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Stats Unit 1 Test
Terms in this set (26)
can take on only specific values (e.g. whole numbers); no other values can exist between these numbers
can take on a full range of values (e.g., numbers out to several decimal places); an infinite number of potential values exists
variable with values that are categories or names
(have two or more categories, but which do not have an intrinsic order)
nominal variable example
if we were looking at gender, we would most probably categorize somebody as either "male" or "female".
a qualitative variable that incorporates an ordered position, or ranking
Ordinal variable example
you might ask patients to express the amount of pain they are feeling on a scale of 1 to 10. A score of 7 means more pain that a score of 5, and that is more than a score of 3.
a variable used for observations that have numbers as their values; the distance (or interval) between pairs of consecutive numbers is assumed to be equal.
(similar to an ordinal variable, except that the intervals between the values of the interval variable are equally spaced.)
DISCREET OR CONTINUOUS
interval variable example
suppose you have a variable such as annual income that is measured in dollars, and we have three people who make $10,000, $15,000 and $20,000.
a variable that meets the criteria for an interval variable but also has a meaningful zero point
ALMOST ALWAYS CONTINUOUS
ratio variable example
height, mass, distance and many more
refers to interval and ratio variables
a discrete value or condition that a variable can take on
consistency of measurement
the extent to which a test measures or predicts what it is supposed to
example of operational definition
intelligence may be operationally defined as what an intelligence test measures; if you wanted measure and define "life change" you could do this by giving people the Social Readjustment Rating Scale and then operationally define "life change" as the score on the social readjustment rating scale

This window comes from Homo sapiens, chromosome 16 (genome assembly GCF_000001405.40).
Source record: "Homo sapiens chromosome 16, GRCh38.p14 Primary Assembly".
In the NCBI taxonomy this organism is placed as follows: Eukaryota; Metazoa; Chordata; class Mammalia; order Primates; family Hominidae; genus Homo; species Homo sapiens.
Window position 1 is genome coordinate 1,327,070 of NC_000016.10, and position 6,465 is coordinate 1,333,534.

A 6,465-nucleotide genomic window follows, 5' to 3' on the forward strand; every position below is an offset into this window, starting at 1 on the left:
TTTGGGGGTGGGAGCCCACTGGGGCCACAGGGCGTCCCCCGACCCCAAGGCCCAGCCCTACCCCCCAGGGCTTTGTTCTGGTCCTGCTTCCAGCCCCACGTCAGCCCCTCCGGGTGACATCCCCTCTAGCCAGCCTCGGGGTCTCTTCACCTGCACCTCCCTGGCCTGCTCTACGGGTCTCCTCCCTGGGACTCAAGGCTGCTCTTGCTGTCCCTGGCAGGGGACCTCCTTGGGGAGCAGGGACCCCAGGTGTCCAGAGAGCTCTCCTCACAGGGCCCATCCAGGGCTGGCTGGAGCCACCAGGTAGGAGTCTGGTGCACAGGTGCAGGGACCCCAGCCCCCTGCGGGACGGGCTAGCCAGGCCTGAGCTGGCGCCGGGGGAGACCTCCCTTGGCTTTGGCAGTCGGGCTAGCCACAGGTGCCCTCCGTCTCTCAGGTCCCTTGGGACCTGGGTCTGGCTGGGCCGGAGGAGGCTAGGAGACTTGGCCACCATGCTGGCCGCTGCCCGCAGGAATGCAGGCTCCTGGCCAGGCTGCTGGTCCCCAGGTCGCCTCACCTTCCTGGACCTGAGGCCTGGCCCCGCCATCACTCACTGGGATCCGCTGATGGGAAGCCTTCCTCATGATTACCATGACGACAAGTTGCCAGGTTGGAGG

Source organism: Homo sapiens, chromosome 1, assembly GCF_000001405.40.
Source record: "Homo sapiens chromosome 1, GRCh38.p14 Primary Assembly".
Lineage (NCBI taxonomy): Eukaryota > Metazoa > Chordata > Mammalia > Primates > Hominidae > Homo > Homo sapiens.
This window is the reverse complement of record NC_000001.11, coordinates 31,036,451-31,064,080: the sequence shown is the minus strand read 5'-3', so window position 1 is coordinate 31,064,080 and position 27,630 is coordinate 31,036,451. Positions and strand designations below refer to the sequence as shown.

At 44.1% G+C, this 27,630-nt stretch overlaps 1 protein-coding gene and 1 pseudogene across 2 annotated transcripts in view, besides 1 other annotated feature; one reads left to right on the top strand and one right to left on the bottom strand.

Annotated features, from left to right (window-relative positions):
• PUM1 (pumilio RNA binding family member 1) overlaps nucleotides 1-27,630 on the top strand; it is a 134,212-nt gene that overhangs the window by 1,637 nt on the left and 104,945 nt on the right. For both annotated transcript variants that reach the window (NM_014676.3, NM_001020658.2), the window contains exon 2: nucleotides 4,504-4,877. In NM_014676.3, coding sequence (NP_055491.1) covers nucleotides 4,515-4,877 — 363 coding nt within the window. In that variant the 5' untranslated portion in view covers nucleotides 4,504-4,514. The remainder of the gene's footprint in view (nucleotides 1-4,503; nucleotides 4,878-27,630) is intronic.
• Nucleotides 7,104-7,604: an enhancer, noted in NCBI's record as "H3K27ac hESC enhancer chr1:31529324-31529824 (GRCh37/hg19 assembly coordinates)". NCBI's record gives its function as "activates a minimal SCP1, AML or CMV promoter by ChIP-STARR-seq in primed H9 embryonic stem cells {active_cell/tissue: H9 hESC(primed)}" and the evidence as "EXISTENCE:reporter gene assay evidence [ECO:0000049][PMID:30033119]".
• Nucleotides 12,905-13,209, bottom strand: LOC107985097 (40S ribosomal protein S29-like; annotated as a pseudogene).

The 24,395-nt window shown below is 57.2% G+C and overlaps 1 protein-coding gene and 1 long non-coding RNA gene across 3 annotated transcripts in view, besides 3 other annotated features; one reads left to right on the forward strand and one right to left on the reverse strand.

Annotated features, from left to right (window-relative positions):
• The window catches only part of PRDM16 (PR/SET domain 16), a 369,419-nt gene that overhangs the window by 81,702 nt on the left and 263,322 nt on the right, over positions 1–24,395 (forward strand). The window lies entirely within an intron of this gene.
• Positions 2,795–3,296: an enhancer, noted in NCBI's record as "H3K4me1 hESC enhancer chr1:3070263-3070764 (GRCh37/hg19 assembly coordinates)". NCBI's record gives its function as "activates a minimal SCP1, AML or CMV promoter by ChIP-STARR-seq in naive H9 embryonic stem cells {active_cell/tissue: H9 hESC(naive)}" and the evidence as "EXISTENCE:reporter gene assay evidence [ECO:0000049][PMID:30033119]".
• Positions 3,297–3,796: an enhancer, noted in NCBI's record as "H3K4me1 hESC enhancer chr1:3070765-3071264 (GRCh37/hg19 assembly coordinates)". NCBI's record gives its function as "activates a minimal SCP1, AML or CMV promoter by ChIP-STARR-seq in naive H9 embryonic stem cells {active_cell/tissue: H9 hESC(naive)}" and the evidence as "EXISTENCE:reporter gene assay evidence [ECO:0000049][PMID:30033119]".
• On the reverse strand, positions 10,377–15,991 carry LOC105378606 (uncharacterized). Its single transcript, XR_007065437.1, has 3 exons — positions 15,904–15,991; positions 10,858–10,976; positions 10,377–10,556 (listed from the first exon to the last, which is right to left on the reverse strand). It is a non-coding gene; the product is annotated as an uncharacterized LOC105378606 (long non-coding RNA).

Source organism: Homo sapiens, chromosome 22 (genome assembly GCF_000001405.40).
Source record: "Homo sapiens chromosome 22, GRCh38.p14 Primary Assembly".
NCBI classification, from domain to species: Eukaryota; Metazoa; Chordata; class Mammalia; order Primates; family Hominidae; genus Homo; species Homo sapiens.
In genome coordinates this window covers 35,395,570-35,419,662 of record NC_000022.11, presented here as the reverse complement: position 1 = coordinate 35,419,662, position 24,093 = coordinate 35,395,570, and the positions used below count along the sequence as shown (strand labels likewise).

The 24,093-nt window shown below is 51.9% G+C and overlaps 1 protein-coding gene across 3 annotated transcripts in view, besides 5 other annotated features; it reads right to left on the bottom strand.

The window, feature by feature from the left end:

between-groups research design
participants experience one and only one level of the independent variable
example of between-groups design
Lou has two groups of participants, one in the 50 degree room and one in the 85 degree room.
an experimental design in which each participant is presented with all levels of the independent variable
example of within-groups design
Emily gathers a bunch of volunteers and gives them a passage to read in a noisy room. Afterwards, she tests their memory of the reading passage. Then, she puts all of the volunteers into a room that's quiet and has them read another passage. Finally, she tests them on the passage they read in the quiet room.
frequency distribution vs. frequency table
frequency distribution describes the pattern of a set of numbers by displaying a count or proportion for EACH possible value of a variable. (level and score) A frequency table shows how many scores were at each value. Values are listed in one column while numbers of individuals with scores at that value re lined up in the second column. (level and frequency of scores for that value)
grouped frequency table
a visual depiction of data that reports frequencies within a given INTERVAL rather than the frequencies for a specific value
what is always on the y-axis of a histogram?
depicts the relationship between two scale variables. values for each variable labeled on either axis and a mark is made at the intersection of the two scores.
difference between proportion, probability, and percentage
proportion: # successes/# trials
probability: proportion we expect to see over time
percentage: proportion x 100
Type I error (alpha)
rejecting a correct null hypothesis
i.e. test is positive but woman is NOT pregnant
Type II error
failing to reject a false null hypothesis
i.e. test is negative but the woman IS pregnant
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